CAB president Jagmohan Dalmiya was among those that shared this frustration.

“I have spoken to him and Nikhil Haldipur in the past, telling them to do mend their ways and do justice to their talent but it seems this boy won’t change,” he said this evening.

The decision will depend on the members, but Shukla will have to realise that the change remains his prerogative.


Calcutta, Jan. 6: 
Devang Gandhi’s hopes of making an impression before the Aussies arrive for a tour of India suffered a huge blow today. Forced to sit out the last two days of the Ranji tie against Bihar with a knee problem, the Bengal skipper learnt today that he now needs an athroscopic surgery.

“I’ll get it done as early as possible, within the next few days, and get back quickly,” he said today. He will, however, need at least three weeks’ rest after that and will almost certainly miss the Duleep Trophy, the squad for which will be selected tomorrow.

While circumstances will keep out Devang, Ashok Malhotra will find it very difficult to press for a big representation from Bengal after their slip from the East Zone Ranji pedestal. “We must now realise that we are not the same force anymore,” he said today. “Teams that have done better than us will want their players in the squad.”

Indications are that Rohan Gavaskar and Utpal are the only ‘certainties’ from the state at the moment and even Nikhil Haldipur’s selection cannot be taken for granted.

The wicketkeeper’s berth is likely to be a fight between Deep Dasgupta and Bihar’s Mahinder Singh Dhoni.

Sourav Ganguly has informed that he will play only the tie against West Zone, beginning in Rajkot on February 1. Shiv Sundar Das is, thus, tipped for the choice of the skipper. Debashish Mohanty, Ajay Barik, Rashmi Ranjan Parida and Sanjay Raul are the other Orissa players expected to make the squad.


Chennai, Jan. 6: 
At a time when the ATP is actively backing GenerationNext’s bid to overthrow the old guard, Cedric Pioline is a law unto himself. Five months shy of 32, the French star is getting more consistent with every passing year and standing like a rock in the face of relentless pressure from the likes of Gustavo Kuerten, Marat Safin, Lleyton Hewitt and Magnus Norman.

The oldest player in the top-50 of Champions Race, the world No. 16 bagged a career-high two titles in 2000 to post a top-20 finish for the fourth consecutive year. And this, despite being out of action for over a month after breaking three bones on the left hand playing volleyball and needing surgery.

Son of distinguished volleyball-playing parents, Pioline may never have been in tennis had he obeyed his Romanian mother’s wish. A member of the national volleyball team, she wanted his son to pursue studies rather than make a career out of sport. But 17-year-old Cedric was a stubborn young man and stuck to his favourite sport.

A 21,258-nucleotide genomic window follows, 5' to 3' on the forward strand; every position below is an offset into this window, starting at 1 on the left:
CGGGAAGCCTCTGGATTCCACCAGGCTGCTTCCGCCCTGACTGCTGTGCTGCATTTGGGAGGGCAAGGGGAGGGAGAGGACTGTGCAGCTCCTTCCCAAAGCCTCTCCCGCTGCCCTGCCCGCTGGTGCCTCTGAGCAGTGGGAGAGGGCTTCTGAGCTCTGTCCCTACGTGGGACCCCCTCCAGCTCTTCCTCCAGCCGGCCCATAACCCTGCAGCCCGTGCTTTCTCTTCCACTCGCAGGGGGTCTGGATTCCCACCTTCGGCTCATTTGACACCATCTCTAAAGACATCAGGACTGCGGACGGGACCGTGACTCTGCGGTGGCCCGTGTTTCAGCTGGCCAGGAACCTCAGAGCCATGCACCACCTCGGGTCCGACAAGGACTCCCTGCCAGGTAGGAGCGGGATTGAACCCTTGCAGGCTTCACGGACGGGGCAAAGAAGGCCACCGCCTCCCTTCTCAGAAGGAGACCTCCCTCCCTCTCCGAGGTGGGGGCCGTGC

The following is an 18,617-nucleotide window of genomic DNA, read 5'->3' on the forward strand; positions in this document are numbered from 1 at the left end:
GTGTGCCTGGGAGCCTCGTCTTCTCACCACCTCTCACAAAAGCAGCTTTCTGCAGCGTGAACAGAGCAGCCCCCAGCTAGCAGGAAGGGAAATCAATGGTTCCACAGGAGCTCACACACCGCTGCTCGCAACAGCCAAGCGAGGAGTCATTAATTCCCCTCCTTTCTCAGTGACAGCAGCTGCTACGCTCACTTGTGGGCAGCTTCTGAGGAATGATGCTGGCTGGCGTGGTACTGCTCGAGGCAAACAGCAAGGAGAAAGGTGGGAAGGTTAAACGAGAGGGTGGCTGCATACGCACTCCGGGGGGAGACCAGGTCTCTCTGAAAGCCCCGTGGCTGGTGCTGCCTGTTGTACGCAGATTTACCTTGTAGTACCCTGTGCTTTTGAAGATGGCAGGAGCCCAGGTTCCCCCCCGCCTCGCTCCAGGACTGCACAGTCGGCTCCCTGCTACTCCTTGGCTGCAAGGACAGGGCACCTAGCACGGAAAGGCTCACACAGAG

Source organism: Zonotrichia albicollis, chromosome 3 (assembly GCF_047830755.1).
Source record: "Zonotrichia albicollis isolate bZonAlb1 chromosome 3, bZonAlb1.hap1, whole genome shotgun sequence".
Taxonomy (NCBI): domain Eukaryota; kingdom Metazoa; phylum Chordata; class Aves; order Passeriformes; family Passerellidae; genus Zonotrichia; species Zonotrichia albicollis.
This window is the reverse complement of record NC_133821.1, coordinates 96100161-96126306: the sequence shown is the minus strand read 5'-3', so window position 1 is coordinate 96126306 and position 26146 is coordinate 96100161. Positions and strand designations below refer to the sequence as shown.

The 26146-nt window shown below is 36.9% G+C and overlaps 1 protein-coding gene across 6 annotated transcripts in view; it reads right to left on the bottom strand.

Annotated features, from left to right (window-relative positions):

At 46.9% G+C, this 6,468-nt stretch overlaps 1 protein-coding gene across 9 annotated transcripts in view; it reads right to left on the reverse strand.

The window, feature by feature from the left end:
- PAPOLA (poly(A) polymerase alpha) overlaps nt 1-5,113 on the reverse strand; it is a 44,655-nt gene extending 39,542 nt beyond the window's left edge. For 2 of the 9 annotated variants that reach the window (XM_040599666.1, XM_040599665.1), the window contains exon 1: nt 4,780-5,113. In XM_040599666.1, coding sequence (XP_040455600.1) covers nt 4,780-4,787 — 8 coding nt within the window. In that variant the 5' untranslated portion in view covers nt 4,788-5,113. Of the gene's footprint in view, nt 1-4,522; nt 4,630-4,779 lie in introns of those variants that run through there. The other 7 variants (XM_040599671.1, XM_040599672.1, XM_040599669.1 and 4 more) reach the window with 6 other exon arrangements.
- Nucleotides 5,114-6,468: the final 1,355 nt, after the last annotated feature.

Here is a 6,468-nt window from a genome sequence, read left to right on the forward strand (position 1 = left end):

The Formula One racing fan turned pro in 1989 and took three seasons to crack the top-50. He stayed in that zone for five years before moving into the top-20 bracket. Winner of five career titles, Pioline has lost in the final 12 times including twice in Grand Slam events. Both those defeats — ’93 US Open and ’97 Wimbledon — were at the hands of the one and only Pete Sampras.

The stormy petrel of French tennis in his younger days, Pioline is not as fluent while talking as he is on court. Despite being a man in heavy demand — he did TV shoots, posed for fashion magazines and attended fashion shows — during his weeklong stay here, the Frenchman agreed to speak to The Telegraph after his post-quarter final press conference last evening.

Following are excerpts

Q How do you manage to defy the age factor?

A (Murmuring) How many times do I have to answer that question! I know there are many people who feel I am too old. But I’m only 31 and don’t think that way at all. I’m not too old for the game.

Q The ATP is promoting the new generation of players. Don’t you feel insecure or envious?

A There are some fine young players now and it’s very good that ATP is promoting them. New faces, new champions are good for tennis. Why should I be bothered by what ATP is doing? But yes, I wish they did something like this when players like me were coming up. We may have benefited.

Q Do you believe the young brigade will take over from guys like you, Sampras and Agassi in the next couple of years?

A Some talented youngsters have had some great results recently. I don’t think all of them will come into the top-10, but guys like Safin, Kuerten, Norman and Philippoussis have a very good chance of going to the top.